Photo of Allwest

Allwest

  • 192 Points 100 badge 2x thumb
Microsoft did this for office products but allowed us to pay for a non-subscription version at a higher price.Perhaps an option like that would alleviate some concerns. I would prefer to have a choice rather than have a subscription model rammed down my throat.
Photo of mmcwilliams

mmcwilliams

  • 180 Points 100 badge 2x thumb
This reply was created from a merged topic originally titled Quicken 2017 Canada ripoff.

Quicken 2017 Canada ripoff. Warning. If you purchase in Canada you will be given a 1 YEAR subscription, and then after that begin made to pay for it again, again, and again. in  the US its 3 years. Intuit has now become an address for royalties, nothing more. I REFUSE to rent software that has nothing new to offer. 
Photo of gmalis1

gmalis1, SuperUser

  • 130,550 Points 100k badge 2x thumb
First off, Intuit doesn't own Quicken any more.  It's owned by an investment capital group...so you know right away their primary motivation for purchasing Quicken is to make as much money as possible in order to recoup their investment.  

Second, this won't be unique to Quicken Canada.  Canada's the "test market" so to speak.  The subscription model will be coming to the US, most likely in it's Quicken 2018 version.
Photo of rads

rads

  • 528 Points 500 badge 2x thumb
I'd be willing to go along with a subscription model if:

1. The cost were reasonable—no more than $100/year.

2. The Mac and Windows versions had feature parity.

3. Quicken kept up with bug fixes and provided periodic feature updates.

4. At the end of the subscription, I could still edit and enter data manually—only in-app downloads and bill pay were deactivated.
Photo of smayer97

smayer97, SuperUser

  • 150,410 Points 100k badge 2x thumb
And there was no interruption to maintaining the data file if there is a problem with the validation of the Intuit ID (the user supposedly gets prompted periodically).
Photo of Sparky

Sparky

  • 174 Points 100 badge 2x thumb
I'm definitely not liking this proposed subscription model.  I am using Quicken H&B 2015 and tend to update every two to three years.  I only use connected services for stock prices.  I would be willing to go subscription if and only if I could still use the program manually and only lose the connected services.

If you look at Microsoft's model for Office for only a little more money you can install the software on multiple devices and continue to use it at a reduced level if you cancel your subscription.  Imagine if Microsoft said all you could do is look at your files and print them and not be able to edit anything.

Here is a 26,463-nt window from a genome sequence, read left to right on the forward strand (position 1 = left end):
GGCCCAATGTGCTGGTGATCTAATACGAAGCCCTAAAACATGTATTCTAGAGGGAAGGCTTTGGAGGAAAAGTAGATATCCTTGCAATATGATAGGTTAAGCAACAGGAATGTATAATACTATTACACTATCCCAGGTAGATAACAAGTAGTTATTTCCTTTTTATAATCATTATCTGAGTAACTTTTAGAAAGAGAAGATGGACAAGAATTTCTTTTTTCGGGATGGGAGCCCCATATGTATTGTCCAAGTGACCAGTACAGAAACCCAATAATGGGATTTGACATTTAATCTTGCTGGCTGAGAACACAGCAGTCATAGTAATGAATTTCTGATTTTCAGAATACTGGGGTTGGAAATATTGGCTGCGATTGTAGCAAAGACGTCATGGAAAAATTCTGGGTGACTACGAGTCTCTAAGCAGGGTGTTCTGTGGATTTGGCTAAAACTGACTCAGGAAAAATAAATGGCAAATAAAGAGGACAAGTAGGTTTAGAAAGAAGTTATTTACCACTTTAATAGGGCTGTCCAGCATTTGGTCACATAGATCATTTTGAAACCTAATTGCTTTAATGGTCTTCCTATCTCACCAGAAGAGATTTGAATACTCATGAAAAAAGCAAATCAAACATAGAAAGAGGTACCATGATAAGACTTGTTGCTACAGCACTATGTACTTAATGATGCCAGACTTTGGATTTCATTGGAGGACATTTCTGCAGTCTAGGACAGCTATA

Considering what you get from Microsoft 365 Business for $126/year the Quicken program should be priced around $30/year.  I will continue to use my H&B 2015 and look for alternatives unless Intuit reconsiders their proposed subscription model. 
Photo of gmalis1

gmalis1, SuperUser

  • 130,550 Points 100k badge 2x thumb
I'd like to see pricing where initial users pay a much higher price to get on board initially and current users who subscribe pay substantially (and I MEAN substantially) less as an incentive to keep renewing.

Those that let their subscription lapse after 30-60 days would have to subscribe anew at the initial purchase price.

Also, I have Quicken H&B but have no further use for it.  Would I be able to "downgrade" to a lower version at an even lesser price?
Photo of Bylo Selhi

Bylo Selhi

  • 3,064 Points 3k badge 2x thumb
I'd like to see pricing where initial users pay a much higher price to get on board initially and current users who subscribe pay substantially (and I MEAN substantially) less as an incentive to keep renewing.
See my comments upthread (near the bottom of page 4) from yesterday.

Nevertheless the real show-stopper for me and most people who've posted here is the crippling to read-only when the subscription lapses.
Photo of Lanka

Lanka

  • 1,604 Points 1k badge 2x thumb
I agree. The crippling of the software is what will cause most loyal users to jump ship. This is more important even than the issue of pricing.
Photo of gmalis1

gmalis1, SuperUser

  • 130,550 Points 100k badge 2x thumb
Pretty sure it's a combination of both.

But first and foremost is the crippling of the software.  Pricing has to be second.  
Photo of smayer97

smayer97, SuperUser

  • 150,410 Points 100k badge 2x thumb
And let us not lose sight of the need to call home periodically to validate the INTUIT ID. What if servers are down at a critical time? What if there are internet problems (while at home or away)? What if Quicken shutters its doors?

Basically, anything or process that interferes with user's ability to maintain their own data should be unacceptable.
Photo of Nick T

Nick T

  • 442 Points 250 badge 2x thumb
The only reason why Canada was chosen for this subscription model is because starting with the US would most definitely have been suicide.